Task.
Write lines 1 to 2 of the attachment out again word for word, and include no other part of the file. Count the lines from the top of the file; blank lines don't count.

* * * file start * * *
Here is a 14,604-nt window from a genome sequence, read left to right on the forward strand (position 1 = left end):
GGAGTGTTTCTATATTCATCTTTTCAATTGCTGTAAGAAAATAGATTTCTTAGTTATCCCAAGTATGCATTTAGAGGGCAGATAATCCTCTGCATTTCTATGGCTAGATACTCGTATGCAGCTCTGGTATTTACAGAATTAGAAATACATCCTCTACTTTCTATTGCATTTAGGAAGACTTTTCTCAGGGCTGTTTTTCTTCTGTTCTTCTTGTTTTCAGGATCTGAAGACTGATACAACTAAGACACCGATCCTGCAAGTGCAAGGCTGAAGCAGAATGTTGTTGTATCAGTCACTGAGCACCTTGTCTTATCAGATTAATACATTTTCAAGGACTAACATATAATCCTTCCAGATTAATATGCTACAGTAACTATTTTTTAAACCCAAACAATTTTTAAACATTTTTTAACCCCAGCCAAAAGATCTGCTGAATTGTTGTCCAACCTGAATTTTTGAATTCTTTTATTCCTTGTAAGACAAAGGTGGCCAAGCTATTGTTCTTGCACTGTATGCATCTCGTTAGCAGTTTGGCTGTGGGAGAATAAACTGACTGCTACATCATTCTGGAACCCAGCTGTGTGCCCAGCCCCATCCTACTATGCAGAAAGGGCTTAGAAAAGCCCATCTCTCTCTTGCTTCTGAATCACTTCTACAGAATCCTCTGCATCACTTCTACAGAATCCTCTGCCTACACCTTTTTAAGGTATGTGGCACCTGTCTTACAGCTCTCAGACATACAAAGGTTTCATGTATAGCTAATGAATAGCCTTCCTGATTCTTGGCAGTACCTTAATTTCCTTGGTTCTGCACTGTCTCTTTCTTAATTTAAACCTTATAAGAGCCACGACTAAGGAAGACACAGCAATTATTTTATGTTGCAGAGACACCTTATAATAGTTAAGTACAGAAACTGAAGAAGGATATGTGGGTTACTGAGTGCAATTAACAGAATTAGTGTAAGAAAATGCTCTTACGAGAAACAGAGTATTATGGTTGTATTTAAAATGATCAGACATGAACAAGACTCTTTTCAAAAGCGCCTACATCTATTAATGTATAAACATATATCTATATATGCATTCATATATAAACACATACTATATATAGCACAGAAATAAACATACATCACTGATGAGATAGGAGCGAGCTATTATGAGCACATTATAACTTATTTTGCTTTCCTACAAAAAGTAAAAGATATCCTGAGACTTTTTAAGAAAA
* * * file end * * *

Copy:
Here is a 14,604-nt window from a genome sequence, read left to right on the forward strand (position 1 = left end):
GGAGTGTTTCTATATTCATCTTTTCAATTGCTGTAAGAAAATAGATTTCTTAGTTATCCCAAGTATGCATTTAGAGGGCAGATAATCCTCTGCATTTCTATGGCTAGATACTCGTATGCAGCTCTGGTATTTACAGAATTAGAAATACATCCTCTACTTTCTATTGCATTTAGGAAGACTTTTCTCAGGGCTGTTTTTCTTCTGTTCTTCTTGTTTTCAGGATCTGAAGACTGATACAACTAAGACACCGATCCTGCAAGTGCAAGGCTGAAGCAGAATGTTGTTGTATCAGTCACTGAGCACCTTGTCTTATCAGATTAATACATTTTCAAGGACTAACATATAATCCTTCCAGATTAATATGCTACAGTAACTATTTTTTAAACCCAAACAATTTTTAAACATTTTTTAACCCCAGCCAAAAGATCTGCTGAATTGTTGTCCAACCTGAATTTTTGAATTCTTTTATTCCTTGTAAGACAAAGGTGGCCAAGCTATTGTTCTTGCACTGTATGCATCTCGTTAGCAGTTTGGCTGTGGGAGAATAAACTGACTGCTACATCATTCTGGAACCCAGCTGTGTGCCCAGCCCCATCCTACTATGCAGAAAGGGCTTAGAAAAGCCCATCTCTCTCTTGCTTCTGAATCACTTCTACAGAATCCTCTGCATCACTTCTACAGAATCCTCTGCCTACACCTTTTTAAGGTATGTGGCACCTGTCTTACAGCTCTCAGACATACAAAGGTTTCATGTATAGCTAATGAATAGCCTTCCTGATTCTTGGCAGTACCTTAATTTCCTTGGTTCTGCACTGTCTCTTTCTTAATTTAAACCTTATAAGAGCCACGACTAAGGAAGACACAGCAATTATTTTATGTTGCAGAGACACCTTATAATAGTTAAGTACAGAAACTGAAGAAGGATATGTGGGTTACTGAGTGCAATTAACAGAATTAGTGTAAGAAAATGCTCTTACGAGAAACAGAGTATTATGGTTGTATTTAAAATGATCAGACATGAACAAGACTCTTTTCAAAAGCGCCTACATCTATTAATGTATAAACATATATCTATATATGCATTCATATATAAACACATACTATATATAGCACAGAAATAAACATACATCACTGATGAGATAGGAGCGAGCTATTATGAGCACATTATAACTTATTTTGCTTTCCTACAAAAAGTAAAAGATATCCTGAGACTTTTTAAGAAAA